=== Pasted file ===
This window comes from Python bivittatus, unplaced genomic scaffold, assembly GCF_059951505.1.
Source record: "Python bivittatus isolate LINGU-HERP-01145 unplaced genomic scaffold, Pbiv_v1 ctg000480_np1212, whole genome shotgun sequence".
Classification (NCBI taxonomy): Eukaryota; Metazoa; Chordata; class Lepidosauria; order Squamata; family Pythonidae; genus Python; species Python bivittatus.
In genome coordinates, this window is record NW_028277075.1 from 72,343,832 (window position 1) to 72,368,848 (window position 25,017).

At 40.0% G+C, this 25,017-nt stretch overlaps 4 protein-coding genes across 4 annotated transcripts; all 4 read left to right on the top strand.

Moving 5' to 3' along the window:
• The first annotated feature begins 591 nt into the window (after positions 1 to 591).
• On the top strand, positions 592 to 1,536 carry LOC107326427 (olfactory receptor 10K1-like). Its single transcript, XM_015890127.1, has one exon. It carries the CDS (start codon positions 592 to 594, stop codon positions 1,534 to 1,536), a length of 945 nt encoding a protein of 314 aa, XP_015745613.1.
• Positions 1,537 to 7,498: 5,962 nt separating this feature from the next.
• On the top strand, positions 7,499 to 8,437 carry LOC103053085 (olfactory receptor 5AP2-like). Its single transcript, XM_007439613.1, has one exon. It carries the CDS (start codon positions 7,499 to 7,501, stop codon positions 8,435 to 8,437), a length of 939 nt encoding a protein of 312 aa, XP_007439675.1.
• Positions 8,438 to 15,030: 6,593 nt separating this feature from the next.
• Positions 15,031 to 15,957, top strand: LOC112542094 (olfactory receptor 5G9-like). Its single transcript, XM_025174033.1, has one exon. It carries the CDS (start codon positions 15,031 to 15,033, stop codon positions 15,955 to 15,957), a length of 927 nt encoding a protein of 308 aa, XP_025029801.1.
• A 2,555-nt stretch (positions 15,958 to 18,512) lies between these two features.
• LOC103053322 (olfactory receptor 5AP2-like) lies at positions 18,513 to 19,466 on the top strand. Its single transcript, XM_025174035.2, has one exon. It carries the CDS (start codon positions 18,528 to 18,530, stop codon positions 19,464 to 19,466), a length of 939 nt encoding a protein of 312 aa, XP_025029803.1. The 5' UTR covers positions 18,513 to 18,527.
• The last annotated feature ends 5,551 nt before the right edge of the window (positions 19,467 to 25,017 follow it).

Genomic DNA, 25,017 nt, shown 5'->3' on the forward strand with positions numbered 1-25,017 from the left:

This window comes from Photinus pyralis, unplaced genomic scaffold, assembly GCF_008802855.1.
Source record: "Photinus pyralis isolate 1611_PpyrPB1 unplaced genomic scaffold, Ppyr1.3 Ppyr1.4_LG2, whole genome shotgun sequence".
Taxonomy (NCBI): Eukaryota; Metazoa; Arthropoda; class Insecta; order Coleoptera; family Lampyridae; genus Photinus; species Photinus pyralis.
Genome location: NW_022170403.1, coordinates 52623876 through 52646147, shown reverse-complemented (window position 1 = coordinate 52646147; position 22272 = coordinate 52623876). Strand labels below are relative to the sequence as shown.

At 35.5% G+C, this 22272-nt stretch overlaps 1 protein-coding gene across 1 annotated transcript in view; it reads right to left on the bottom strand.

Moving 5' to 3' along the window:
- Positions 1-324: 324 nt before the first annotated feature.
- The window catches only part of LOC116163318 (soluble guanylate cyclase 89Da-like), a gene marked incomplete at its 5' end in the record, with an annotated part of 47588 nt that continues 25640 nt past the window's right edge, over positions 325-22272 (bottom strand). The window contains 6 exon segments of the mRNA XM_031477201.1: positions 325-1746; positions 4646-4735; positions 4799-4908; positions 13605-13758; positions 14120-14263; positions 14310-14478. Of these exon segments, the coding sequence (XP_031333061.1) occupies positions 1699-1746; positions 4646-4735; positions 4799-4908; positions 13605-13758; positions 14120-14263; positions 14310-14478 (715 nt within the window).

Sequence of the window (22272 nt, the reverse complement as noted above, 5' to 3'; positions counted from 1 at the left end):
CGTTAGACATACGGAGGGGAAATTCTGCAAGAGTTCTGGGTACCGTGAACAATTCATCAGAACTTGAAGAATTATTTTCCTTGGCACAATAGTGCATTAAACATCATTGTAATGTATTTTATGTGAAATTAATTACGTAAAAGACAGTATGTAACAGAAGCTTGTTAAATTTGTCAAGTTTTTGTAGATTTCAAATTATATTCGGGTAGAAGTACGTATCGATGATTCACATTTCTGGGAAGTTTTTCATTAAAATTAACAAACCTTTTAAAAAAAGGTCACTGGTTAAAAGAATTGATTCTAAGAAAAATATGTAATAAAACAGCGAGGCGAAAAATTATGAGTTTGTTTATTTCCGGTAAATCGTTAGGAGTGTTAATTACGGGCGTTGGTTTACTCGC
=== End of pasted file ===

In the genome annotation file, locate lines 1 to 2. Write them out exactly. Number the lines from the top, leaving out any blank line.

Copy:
This window comes from Python bivittatus, unplaced genomic scaffold, assembly GCF_059951505.1.
Source record: "Python bivittatus isolate LINGU-HERP-01145 unplaced genomic scaffold, Pbiv_v1 ctg000480_np1212, whole genome shotgun sequence".